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SET IN STONE

Before burials, what did humans do with our dead?

A view of a skull from an ancient Roman cemetery found below a restaurant in Lisbon
REUTERS/Pedro Nunes
What can the oldest African burial site tell us about our ancestors?
By Simon Armitage

Professor in Quaternary Science, Royal Holloway

Published

How did human uniqueness first evolve among our ancestors, setting us apart from other animals? That is a question many archaeologists are grappling with by investigating early records of art, language, food preparation, ornaments, and symbols. How our ancestors treated and mourned the dead can also offer crucial clues, helping to reveal when we first developed the abstract thinking needed to fully grasp the concept of death.

Now we have discovered a 78,000-year-old human burial at a cave in the tropical coast of eastern Africa, which provides tantalizing evidence about our ancestors’ treatment of the dead. Our new study, published in Nature, describes the burial of a two-and-a-half to three-year-old child, nicknamed “Mtoto” (Swahili for “child”), at the Panga ya Saidi archaeological site in Kenya. It is the earliest known Homo sapiens burial in Africa.

The excavations began in 2010. So far, they have revealed a record of human occupation from 78,000 to 500 years ago, covering the Middle Stone Age and Later Stone Age periods of African archaeology. Mtoto’s burial lay towards the base of the excavation site and was first recognized because it contained sediment of a different color from the surroundings.

The initial examination revealed highly degraded bone. We quickly realized that the material was so fragile that standard excavation techniques were not suitable. Instead the whole burial pit was removed as a single block of sediment and sent to the National Research Centre on Human Evolution (CENIEH) in Burgos, Spain.

Several months of painstaking laboratory excavation revealed Mtoto, lying on their right side and with the knees drawn towards the chest. The skeleton was reasonably intact, which alongside detailed analysis of the surrounding sediment implied that the body decomposed within a filled grave. The displacements of some bones suggested that Mtoto’s upper body was either tightly shrouded in some sort of perishable material, presumably hide or vegetation, or that the grave was densely packed with sediment during the burial.

Intriguingly, there is also evidence that Mtoto’s head may have been supported by perishable material in the grave. It was found rotated relative to the body, a common occurrence when pillowing decomposes—leaving a void. Clearly, Mtoto was carefully placed within a grave, probably with the upper body shrouded and the head pillowed, prior to burial. The evidence suggests that Mtoto’s body was disposed of deliberately, with some form of community involvement or funerary rite. Certainly the body wasn’t abandoned or accidentally buried by geological processes such as a flood.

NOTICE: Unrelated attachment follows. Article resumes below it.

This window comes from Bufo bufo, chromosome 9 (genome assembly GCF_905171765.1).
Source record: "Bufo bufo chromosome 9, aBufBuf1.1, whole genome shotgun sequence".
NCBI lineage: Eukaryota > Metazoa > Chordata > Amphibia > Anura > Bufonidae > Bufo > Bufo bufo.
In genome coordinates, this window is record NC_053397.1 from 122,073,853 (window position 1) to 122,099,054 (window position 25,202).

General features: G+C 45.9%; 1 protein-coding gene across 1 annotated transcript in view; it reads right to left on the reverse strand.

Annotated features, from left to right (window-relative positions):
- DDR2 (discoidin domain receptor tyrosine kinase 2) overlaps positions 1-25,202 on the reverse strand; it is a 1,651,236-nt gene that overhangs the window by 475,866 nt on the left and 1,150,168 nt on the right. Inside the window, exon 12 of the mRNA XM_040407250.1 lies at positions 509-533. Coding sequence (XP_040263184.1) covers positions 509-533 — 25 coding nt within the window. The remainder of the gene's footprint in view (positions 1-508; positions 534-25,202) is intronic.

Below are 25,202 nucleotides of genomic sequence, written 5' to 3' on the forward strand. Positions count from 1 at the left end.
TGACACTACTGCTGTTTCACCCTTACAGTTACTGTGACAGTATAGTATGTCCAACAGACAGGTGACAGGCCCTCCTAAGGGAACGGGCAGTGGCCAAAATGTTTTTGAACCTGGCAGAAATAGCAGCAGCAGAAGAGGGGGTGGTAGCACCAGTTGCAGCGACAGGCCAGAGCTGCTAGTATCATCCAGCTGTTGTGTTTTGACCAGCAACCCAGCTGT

Unique case?

What can this tell us about our ancestors? In Eurasia, both Homo Sapiens and Neanderthals commonly buried their dead in residential sites from at least 120,000 years ago. Why does the oldest burial in Africa occur so much later, given the continent’s centrality to the emergence of “modern human behavior”? One possibility is that prior to 78,000 years ago, African populations treated their dead differently.

There is some evidence that earlier populations in Africa may have removed the flesh from key body parts, notably the cranium, and stored only the bones. This process has been referred to as defleshing and curation. Cutmarks and polishing on three 150,000-year-old skulls found at Herto, Ethiopia, supports this possibility. It is possible that this special treatment of the dead was associated with grief or mourning.

We may also be looking for early human bodies in the wrong places. Most archaeological excavations occur at residential sites. If earlier cultures disposed of bodies away from these areas, they would be archaeologically invisible. For example, bodies may have been left in natural places such as cave fissures or hollows, a practice known as funerary caching.

The precise cultural significance of funerary caching is unclear, but the practice appears to be ancient. A large concentration of hominin bones dated to 430,000 years ago was also found at Sima de los Huesos (Pit of the Bones) in Atapuerca, Spain.

Prior to the discovery of Mtoto, the earliest known African burials were at Taramsa, Egypt (69,000 years ago) and Border Cave, South Africa (74,000 years ago). The Taramsa child was found in a pit, initially dug to mine rock for stone tool production. Consequently this site may be viewed as a late example of funerary caching. The Border Cave infant was excavated in 1941 and, unlike with Mtoto, no information about the position of the remains are available. This makes it impossible to unequivocally describe the evidence from Border Cave as a burial.

But taken together, the evidence possibly suggests that African funerary practices changed over time. It may indicate a shift, sometime between ~150,000 and ~80,000 years ago, from the defleshing and curation seen at Herto, to funerary caching and burials at Panga ya Saidi, Taramsa, and Border Cave. It is also striking that all of these sites contain younger individuals. Possibly the bodies of children received special treatment in this ancient period.

This article is republished from The Conversation under a Creative Commons license. Read the original article.

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